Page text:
He contrasted the earlier phase of evangelization in the United States with the challenge the church faces in the 21st century:

Evangelization was the beginning of the story of the church in America. Catholics were marginalized, but they made their way fighting to achieve the American dream and proposing their faith. The Irish immigrants, for example, arrived with teachers, sisters, priests, and produced vocations. You had a phenomenal investment in education, in health care and so on, with battalions of sisters like nowhere else in the world. The transmission of the faith in the United States worked through a kind of coherence between the organization of the church and the society…. But the sisters have disappeared. You once had vocations and seminaries in 200 places, but the seminaries are now empty. So the church faces new questions and challenges today, and one of them comes from the Hispanic migration.

Hispanic migration, a challenge for evangelization

Many of the Hispanic immigrants arriving to the United States today are Catholic, the cardinal pointed out. But, “unlike the Irish immigrants of earlier times, Hispanic Catholics don’t come with their priests. They arrive like the poor. They knock on the door and they are rejected because America today is not an America that receives people, because there a crisis here.” He thinks this is “also a crisis of identity: Who are we? Are we still the country of immigrants that can give immigrants a hope to achieve the American dream?”

The church in the United States is faced with the question of evangelizing Hispanic migrants, he said. “A lot is being done,” he admitted. “The church provides Mass for them, but then what? Do we as church help them to make a transition, say, from being Catholic in Mexico to being Catholic in the United States?”

“I spent 20 years in South America, and I saw that the way of being Catholic for a Mexican is quite different from the way of being Catholic for an Irish person in New York,” he said. “The feel is different.” He views the question of evangelization as a much deeper one than just providing Mass, and said he applauds the effort being made by the Encuentro, a multiyear process of consultation and community building spearheaded by the Hispanic church in the United States.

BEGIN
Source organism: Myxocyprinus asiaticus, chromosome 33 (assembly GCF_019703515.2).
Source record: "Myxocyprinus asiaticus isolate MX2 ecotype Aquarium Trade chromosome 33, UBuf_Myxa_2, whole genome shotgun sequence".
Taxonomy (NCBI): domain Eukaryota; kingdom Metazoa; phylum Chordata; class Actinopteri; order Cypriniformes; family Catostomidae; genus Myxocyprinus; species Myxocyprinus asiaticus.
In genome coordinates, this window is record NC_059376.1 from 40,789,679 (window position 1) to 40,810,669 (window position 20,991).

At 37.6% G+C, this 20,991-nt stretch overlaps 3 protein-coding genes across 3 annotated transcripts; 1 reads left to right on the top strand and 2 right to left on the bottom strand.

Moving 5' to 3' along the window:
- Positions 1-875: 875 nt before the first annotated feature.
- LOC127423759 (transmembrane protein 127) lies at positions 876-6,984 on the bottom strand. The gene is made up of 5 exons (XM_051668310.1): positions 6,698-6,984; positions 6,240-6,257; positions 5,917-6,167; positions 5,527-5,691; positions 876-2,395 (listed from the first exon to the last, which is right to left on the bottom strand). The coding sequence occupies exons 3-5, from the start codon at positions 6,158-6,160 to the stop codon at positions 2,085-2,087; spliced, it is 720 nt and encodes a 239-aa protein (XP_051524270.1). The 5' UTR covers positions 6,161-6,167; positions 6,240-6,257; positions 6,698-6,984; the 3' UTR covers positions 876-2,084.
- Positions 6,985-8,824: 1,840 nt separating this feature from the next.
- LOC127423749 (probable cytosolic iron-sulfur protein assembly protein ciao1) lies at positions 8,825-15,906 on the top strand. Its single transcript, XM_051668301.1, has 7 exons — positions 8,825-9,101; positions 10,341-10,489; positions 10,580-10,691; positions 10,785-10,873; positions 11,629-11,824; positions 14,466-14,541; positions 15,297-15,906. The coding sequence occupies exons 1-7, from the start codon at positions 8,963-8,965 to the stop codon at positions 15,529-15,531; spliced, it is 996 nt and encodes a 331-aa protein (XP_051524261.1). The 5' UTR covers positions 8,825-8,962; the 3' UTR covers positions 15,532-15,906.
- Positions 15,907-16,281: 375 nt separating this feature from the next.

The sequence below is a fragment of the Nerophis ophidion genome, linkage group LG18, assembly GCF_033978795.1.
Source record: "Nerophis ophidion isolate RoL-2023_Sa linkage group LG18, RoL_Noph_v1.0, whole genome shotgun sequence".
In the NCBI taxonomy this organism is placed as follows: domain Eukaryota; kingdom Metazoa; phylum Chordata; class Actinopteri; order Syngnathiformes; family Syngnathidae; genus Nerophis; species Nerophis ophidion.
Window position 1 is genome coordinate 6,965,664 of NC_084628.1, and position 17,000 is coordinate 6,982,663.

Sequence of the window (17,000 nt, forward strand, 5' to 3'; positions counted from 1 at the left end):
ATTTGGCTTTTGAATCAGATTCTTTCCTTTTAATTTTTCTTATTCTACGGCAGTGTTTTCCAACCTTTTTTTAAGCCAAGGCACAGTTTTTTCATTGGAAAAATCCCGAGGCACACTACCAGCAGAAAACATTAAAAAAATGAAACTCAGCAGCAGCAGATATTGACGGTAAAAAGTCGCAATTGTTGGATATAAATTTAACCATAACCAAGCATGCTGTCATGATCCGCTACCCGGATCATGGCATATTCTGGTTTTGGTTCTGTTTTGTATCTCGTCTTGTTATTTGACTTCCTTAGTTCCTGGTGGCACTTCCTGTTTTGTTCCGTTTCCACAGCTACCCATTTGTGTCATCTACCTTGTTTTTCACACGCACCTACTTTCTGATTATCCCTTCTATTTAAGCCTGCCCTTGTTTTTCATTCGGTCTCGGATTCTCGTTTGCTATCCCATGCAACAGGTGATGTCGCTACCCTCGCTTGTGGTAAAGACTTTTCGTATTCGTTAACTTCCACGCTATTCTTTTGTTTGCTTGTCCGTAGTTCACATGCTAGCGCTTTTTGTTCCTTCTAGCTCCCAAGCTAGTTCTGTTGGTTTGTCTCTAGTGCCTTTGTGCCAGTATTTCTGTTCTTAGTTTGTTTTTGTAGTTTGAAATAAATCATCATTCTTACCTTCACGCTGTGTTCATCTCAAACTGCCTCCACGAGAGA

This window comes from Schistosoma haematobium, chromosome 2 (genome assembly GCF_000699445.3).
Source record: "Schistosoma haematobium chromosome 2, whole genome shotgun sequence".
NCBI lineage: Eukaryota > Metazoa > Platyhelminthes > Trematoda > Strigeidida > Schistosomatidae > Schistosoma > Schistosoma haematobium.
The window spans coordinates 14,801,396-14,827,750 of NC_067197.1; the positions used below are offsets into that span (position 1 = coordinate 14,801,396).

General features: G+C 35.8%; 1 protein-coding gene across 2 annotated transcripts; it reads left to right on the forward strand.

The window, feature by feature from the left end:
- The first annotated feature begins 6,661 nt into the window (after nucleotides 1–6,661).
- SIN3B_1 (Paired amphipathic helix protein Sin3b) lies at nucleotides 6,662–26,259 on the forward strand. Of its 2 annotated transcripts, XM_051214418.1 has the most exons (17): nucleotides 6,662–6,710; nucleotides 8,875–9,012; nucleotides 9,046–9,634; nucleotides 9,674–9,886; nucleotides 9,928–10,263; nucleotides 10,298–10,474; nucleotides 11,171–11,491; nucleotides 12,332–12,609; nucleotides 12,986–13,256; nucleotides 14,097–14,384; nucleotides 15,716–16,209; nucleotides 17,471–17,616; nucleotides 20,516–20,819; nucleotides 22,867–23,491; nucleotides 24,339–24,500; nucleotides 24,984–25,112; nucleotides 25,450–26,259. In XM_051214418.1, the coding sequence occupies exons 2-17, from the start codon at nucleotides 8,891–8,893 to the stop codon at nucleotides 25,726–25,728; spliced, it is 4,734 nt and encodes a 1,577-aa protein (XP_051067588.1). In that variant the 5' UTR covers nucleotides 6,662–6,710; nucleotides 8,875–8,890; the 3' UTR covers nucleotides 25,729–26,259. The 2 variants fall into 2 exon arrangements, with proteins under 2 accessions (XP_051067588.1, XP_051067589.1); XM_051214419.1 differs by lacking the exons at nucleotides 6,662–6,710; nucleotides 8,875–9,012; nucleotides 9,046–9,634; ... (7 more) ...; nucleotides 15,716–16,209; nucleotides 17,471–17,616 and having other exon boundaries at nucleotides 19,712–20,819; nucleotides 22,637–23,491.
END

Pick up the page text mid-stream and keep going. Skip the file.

The U.S. bishops and the pope

When I asked how he read the apparent disconnect between many U.S. bishops and Pope Francis, the cardinal remarked, “This is something we have to dig a little deeper [to understand].” But, he said, “I would not concentrate on Francis so much because Francis is now seen as the big sinner by some. There are some priests and religious and bishops who are terribly against Francis as if he was the scapegoat [for] all the failures of the church or of society.”

“We are in the church at a change of epoch,” Cardinal Pierre said. “People don’t understand it. And this may be the reason why most of the young priests today dream about wearing the cassock and celebrating Mass in the traditional [pre-Vatican II] way.”

“In some ways, they are lost in a society which has no security, and all of us when we feel lost look for some security,” he said. “But which kind of security?” The cardinal recalled that Pope Francis declared, “my security is Jesus.” He added, “It’s not the church that will protect me. It’s not the habit.”

‘We are in the church at a change of epoch. People don’t understand it. And this may be the reason why most of the young priests today dream about wearing the cassock.’

As for the Catholics who are concentrated on the old liturgy, he said: “They say people like it, young people like it. So why not?” But, he asked: “Is the liturgy [only] something you like? Is it a refuge? Is the church a refuge? If you look at it as a refuge, you isolate yourselves.” He emphasized: “The church is missionary. It’s not a reserve of people who feel well together.”